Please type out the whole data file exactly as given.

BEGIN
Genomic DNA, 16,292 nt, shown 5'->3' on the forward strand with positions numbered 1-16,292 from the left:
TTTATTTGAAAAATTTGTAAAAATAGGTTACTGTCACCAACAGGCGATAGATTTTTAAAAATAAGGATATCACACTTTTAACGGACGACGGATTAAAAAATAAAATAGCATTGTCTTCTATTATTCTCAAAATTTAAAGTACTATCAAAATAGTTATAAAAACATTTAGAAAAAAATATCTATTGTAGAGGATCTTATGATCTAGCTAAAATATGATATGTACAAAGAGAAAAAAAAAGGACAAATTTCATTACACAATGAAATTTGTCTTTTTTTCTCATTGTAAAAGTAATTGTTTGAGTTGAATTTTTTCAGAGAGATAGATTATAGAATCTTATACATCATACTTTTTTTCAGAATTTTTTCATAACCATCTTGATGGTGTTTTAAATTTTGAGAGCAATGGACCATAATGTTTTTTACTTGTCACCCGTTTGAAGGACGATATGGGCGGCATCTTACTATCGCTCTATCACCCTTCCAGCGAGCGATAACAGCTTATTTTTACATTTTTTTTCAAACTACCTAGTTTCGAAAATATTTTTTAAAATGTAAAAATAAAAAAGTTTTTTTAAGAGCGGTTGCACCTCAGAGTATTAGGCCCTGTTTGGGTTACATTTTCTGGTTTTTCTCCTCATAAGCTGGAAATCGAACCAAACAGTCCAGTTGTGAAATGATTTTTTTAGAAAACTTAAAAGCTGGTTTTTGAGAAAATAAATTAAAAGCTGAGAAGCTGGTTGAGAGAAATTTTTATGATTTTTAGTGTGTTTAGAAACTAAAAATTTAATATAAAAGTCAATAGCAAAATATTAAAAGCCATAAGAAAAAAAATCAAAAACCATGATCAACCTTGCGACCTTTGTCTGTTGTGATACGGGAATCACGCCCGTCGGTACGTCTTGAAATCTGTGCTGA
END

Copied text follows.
Genomic DNA, 16,292 nt, shown 5'->3' on the forward strand with positions numbered 1-16,292 from the left:
TTTATTTGAAAAATTTGTAAAAATAGGTTACTGTCACCAACAGGCGATAGATTTTTAAAAATAAGGATATCACACTTTTAACGGACGACGGATTAAAAAATAAAATAGCATTGTCTTCTATTATTCTCAAAATTTAAAGTACTATCAAAATAGTTATAAAAACATTTAGAAAAAAATATCTATTGTAGAGGATCTTATGATCTAGCTAAAATATGATATGTACAAAGAGAAAAAAAAAGGACAAATTTCATTACACAATGAAATTTGTCTTTTTTTCTCATTGTAAAAGTAATTGTTTGAGTTGAATTTTTTCAGAGAGATAGATTATAGAATCTTATACATCATACTTTTTTTCAGAATTTTTTCATAACCATCTTGATGGTGTTTTAAATTTTGAGAGCAATGGACCATAATGTTTTTTACTTGTCACCCGTTTGAAGGACGATATGGGCGGCATCTTACTATCGCTCTATCACCCTTCCAGCGAGCGATAACAGCTTATTTTTACATTTTTTTTCAAACTACCTAGTTTCGAAAATATTTTTTAAAATGTAAAAATAAAAAAGTTTTTTTAAGAGCGGTTGCACCTCAGAGTATTAGGCCCTGTTTGGGTTACATTTTCTGGTTTTTCTCCTCATAAGCTGGAAATCGAACCAAACAGTCCAGTTGTGAAATGATTTTTTTAGAAAACTTAAAAGCTGGTTTTTGAGAAAATAAATTAAAAGCTGAGAAGCTGGTTGAGAGAAATTTTTATGATTTTTAGTGTGTTTAGAAACTAAAAATTTAATATAAAAGTCAATAGCAAAATATTAAAAGCCATAAGAAAAAAAATCAAAAACCATGATCAACCTTGCGACCTTTGTCTGTTGTGATACGGGAATCACGCCCGTCGGTACGTCTTGAAATCTGTGCTGA